If any sort of damage does occur then pain, clicking, popping may result.
If you have had any of the above symptoms the best thing to do
is to see your dentist right away.
He/she needs to determine what is the cause of your TMJ discomfort and
what, if anything, can be done to solve the problem.

Wednesday, July 10, 2013

Nothing lasts forever.

Nothing lasts forever. 
I have had lasik surgery and can now see 20/20.
I know however, that at some point the lasik will need to be re-done.

Get a knee, hip, or any other part of your body replaced and the 
surgeon will likely tell you how long you probably have till the 
prosthetic piece, or your body around the piece, goes bad.

Fillings in teeth are no exception. 
They have a certain life span and then the need to be replaced.

Here is an old metal filling. 

Here is the new white filling.
This will not last forever either, but it it will function far better
then the old cracking metal that used to be there.

Tuesday, July 9, 2013

Meth Mouth

There is a drug out there known as Meth.
Its not good for a whole boat load of reasons.
But seeing as how I am a dentist I will focus on the dental problems.

The first problem is that Meth causes your salivary glands to stop producing saliva.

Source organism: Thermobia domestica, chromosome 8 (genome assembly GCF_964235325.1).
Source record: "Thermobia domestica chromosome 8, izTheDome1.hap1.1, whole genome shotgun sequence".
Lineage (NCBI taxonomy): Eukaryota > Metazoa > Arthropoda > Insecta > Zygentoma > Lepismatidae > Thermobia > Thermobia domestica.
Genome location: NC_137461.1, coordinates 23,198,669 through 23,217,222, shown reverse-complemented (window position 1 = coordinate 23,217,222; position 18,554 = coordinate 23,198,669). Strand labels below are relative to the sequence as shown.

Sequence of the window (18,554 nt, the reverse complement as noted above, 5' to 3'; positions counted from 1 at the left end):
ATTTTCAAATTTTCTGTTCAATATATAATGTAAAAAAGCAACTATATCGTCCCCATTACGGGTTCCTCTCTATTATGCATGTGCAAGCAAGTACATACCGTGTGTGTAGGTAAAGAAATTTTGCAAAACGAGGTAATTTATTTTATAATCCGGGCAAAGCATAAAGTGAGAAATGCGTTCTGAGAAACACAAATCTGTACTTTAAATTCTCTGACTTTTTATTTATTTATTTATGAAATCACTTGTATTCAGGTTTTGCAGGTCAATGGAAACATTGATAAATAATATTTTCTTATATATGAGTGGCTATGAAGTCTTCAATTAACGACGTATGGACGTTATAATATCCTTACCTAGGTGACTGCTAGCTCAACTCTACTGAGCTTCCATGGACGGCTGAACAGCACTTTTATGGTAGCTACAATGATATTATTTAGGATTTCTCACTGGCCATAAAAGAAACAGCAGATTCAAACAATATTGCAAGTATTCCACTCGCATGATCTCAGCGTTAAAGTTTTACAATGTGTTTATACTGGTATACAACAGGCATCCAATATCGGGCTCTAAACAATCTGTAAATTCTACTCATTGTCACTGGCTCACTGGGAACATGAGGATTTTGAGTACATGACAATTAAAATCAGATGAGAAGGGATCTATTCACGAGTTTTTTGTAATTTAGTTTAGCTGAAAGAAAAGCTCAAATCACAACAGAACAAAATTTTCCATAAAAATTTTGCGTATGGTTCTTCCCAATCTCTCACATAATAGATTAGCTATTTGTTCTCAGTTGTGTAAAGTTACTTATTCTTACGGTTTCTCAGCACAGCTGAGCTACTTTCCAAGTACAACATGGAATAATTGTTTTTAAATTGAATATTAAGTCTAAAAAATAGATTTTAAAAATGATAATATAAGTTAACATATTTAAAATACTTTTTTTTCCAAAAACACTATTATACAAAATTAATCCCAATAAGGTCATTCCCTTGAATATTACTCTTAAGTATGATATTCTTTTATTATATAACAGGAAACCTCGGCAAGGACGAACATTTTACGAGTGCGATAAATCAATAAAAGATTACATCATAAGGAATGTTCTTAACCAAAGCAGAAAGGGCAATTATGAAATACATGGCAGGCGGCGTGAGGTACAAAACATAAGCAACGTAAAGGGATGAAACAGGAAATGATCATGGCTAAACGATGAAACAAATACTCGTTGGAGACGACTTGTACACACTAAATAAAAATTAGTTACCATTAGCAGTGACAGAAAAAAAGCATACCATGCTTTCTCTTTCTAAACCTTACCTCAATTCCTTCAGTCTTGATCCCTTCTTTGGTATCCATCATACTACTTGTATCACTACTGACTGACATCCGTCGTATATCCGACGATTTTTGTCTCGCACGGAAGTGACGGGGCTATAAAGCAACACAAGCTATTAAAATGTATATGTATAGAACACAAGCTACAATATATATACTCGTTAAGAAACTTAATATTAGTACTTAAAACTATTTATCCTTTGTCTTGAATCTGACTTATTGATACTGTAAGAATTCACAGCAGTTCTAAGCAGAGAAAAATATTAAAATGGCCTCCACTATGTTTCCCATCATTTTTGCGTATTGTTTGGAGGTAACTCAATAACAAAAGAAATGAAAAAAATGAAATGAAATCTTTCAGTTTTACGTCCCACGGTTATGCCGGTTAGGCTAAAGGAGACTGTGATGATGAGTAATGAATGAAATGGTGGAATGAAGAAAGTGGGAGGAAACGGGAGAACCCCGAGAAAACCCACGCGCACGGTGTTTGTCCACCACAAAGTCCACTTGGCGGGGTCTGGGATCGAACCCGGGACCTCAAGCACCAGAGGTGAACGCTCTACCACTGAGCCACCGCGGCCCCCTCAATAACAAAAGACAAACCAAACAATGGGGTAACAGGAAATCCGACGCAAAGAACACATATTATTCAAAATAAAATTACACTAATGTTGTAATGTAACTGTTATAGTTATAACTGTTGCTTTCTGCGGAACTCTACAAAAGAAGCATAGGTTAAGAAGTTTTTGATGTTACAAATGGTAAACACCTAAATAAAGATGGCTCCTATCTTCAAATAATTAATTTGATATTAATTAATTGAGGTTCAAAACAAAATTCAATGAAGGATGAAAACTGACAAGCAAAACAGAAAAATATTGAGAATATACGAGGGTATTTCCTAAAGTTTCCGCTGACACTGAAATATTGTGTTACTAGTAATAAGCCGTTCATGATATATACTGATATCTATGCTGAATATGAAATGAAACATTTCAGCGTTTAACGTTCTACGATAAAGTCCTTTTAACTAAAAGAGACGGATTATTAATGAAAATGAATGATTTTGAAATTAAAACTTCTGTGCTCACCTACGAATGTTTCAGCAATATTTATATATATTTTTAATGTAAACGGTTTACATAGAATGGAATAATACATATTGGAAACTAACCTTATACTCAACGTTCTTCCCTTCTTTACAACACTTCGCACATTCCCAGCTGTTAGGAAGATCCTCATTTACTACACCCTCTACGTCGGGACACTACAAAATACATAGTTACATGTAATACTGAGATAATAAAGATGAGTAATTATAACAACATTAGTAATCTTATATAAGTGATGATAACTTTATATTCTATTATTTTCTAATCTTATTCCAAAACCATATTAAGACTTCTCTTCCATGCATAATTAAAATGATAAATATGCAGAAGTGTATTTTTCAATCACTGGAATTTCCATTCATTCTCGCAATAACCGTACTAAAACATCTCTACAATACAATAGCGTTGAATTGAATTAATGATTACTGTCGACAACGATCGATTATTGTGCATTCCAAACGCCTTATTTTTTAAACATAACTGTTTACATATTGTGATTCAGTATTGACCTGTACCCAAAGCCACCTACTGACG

This may not seem like a big thing, but it is.
Just imagine if your tear ducts stopped producing tears.
Your eyes would dry out in a big hurry.
Dry eyes would be painful and damage would begin to occur.
Same thing with teeth.
Dry teeth will end up being painful and damaged teeth.

(Early meth use)

The next problem is that Meth will make a person grind their teeth.
Scientists really aren't sure why but they have seen it enough to know that it happens.
Grinding of brittle dry teeth will cause fractures to begin happening.

(Moderate Meth use)

Finally Meth will cause people to just not care anymore.
And when you really don't care about your teeth you really don't
take care of them and you really don't care eat of drink anymore either.

The black spots on the gums are what's left of the teeth.
They have either rotted, been broken down to, the gums.

(Severe Meth use)

Monday, July 8, 2013

Teeth is a day.

"Painless tooth replacement"
"Teeth in a day"
"One appointment smile"

We have all heard these claims and typically they are accompanied by promises that the doctor can,
almost magically, take out all of your teeth, put implants in, and place crowns on the teeth
with little to no pain, in just one day.
They may even show the patient biting into an apple right after the procedure.

In very rare and unique circumstances this MAY be the case. But for the other 99.7% of us, its not.